Longtime mentor and colleague Stanley Kubrick reportedly disliked the film, believing that Schindler's story is about success, while the Holocaust is about failure.
Steven Spielberg received no income from directing and producing "Schindler's List," believe such profit to be "blood money." All of his reported earning were instead invested into the Survivors of the Shoah Visual Learning Foundation, of which Spielberg is its chairman and founding member.
Spielberg directed Schindler's List just days after wrapping up "Jurassic Park." He reported assisted in post-production via satellite. Originally, Spielberg planned to direct Schindler's List prior to "Jurassic Park," but reversed the order as to cater to Universal Pictures.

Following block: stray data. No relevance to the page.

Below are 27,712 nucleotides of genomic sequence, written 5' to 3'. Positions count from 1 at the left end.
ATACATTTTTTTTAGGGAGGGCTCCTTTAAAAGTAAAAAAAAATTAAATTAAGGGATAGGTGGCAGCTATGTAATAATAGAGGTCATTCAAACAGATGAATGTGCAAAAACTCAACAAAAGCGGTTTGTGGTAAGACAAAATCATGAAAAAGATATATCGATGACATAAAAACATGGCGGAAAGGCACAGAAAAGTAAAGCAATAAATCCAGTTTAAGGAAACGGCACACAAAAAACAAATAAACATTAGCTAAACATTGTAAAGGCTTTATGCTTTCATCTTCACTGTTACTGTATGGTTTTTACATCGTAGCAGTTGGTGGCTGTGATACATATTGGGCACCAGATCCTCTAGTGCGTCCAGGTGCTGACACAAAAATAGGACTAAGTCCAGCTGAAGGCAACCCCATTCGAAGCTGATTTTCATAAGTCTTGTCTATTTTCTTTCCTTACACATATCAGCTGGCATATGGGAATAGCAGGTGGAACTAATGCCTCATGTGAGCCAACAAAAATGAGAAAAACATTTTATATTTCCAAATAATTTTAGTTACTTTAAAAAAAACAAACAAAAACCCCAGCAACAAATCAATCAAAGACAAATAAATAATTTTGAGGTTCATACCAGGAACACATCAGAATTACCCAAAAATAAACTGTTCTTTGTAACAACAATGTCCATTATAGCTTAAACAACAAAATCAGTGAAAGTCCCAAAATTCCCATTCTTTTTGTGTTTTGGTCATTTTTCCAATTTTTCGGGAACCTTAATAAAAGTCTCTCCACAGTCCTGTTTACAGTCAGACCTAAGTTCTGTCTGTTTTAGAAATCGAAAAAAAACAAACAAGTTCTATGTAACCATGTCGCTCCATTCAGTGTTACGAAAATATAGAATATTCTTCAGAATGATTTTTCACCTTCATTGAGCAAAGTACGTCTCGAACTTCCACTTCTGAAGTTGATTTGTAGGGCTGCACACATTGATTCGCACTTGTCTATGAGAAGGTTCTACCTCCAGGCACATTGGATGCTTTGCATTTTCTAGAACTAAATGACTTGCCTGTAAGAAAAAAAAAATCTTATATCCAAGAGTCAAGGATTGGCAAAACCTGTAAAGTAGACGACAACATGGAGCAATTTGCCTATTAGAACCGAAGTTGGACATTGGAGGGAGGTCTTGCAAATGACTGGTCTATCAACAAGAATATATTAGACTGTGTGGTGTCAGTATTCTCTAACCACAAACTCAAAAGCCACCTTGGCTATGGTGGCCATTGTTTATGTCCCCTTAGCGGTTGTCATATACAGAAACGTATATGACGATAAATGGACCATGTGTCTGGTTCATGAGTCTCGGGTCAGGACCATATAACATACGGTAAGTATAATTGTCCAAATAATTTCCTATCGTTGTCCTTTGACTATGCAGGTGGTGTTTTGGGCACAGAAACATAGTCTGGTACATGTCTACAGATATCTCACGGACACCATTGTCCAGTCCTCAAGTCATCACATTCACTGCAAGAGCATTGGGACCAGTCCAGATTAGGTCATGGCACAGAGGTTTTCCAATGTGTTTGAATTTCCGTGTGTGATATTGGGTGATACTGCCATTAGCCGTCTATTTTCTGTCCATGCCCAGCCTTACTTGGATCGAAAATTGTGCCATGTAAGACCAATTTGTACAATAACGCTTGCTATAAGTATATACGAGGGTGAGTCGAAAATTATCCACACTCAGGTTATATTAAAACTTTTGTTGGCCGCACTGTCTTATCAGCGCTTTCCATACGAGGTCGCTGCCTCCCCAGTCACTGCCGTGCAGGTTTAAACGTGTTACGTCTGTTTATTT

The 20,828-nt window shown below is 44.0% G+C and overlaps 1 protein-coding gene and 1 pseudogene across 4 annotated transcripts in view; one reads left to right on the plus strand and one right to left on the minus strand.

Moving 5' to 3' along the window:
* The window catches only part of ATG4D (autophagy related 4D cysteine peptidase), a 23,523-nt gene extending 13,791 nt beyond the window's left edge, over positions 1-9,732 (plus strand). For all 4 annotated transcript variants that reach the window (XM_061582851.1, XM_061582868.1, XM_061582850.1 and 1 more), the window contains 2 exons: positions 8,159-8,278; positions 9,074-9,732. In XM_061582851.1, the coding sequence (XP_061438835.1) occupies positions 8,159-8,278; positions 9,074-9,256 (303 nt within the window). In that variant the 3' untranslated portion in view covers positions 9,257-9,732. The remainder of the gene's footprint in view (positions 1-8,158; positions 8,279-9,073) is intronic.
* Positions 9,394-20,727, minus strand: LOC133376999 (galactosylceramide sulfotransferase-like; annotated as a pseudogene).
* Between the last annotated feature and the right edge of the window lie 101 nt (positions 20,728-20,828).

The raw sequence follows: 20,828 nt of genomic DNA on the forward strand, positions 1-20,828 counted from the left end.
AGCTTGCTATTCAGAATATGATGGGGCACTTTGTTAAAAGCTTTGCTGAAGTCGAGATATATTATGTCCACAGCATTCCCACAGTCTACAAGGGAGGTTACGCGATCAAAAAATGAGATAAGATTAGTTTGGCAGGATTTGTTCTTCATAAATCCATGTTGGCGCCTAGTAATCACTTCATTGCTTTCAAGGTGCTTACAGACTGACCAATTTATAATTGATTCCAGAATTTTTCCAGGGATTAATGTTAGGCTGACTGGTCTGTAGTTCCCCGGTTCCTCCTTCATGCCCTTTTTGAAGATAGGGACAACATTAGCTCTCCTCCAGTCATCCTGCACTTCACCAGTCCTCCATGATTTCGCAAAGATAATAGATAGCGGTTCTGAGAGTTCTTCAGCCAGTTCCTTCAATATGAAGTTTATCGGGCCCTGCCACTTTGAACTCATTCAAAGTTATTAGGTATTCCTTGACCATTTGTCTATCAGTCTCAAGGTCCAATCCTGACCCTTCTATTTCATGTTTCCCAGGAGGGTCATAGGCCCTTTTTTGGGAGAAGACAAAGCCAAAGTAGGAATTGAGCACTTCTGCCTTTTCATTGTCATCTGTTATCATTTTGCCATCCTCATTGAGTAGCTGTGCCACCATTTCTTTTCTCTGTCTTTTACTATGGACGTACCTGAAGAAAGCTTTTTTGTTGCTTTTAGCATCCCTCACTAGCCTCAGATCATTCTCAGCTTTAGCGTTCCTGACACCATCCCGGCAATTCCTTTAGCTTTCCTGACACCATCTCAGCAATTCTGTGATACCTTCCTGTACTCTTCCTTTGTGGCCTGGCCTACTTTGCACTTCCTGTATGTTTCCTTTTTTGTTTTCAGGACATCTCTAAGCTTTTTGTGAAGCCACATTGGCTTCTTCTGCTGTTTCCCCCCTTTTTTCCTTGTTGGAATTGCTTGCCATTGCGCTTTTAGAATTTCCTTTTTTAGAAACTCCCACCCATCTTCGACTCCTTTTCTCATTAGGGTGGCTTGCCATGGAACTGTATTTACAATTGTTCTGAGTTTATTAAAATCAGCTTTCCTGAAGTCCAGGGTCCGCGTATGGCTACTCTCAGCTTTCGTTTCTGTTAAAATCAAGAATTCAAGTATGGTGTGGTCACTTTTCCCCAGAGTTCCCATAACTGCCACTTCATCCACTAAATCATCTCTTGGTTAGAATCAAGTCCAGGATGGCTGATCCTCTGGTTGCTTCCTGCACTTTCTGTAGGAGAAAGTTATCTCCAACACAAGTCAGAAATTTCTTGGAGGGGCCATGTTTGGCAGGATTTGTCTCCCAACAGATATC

Spielberg considers Schindler's List to be his best film. However, he wishes to be remembered for directing E.T. The Extra-Terrestrial.
Both Martin Scorsese and Roman Polanski were considered to direct Schindler's List. Scorsese declined, feeling the film designated a Jewish director, and Polanski resigned, as he felt overwhelming grief towards the source material; Polanski is a Holocaust-survivor.
Schindler's List has twice ranked among the top ten best American films by the American Film Institute, in 1998 and again in 2007.
Schindler's List is the highest-grossing black-and-white film of all time.
Spielberg initially considered recording the film in authentic German with English subtitles but opted out, realizing he couldn't properly provide direction in an unfamiliar language.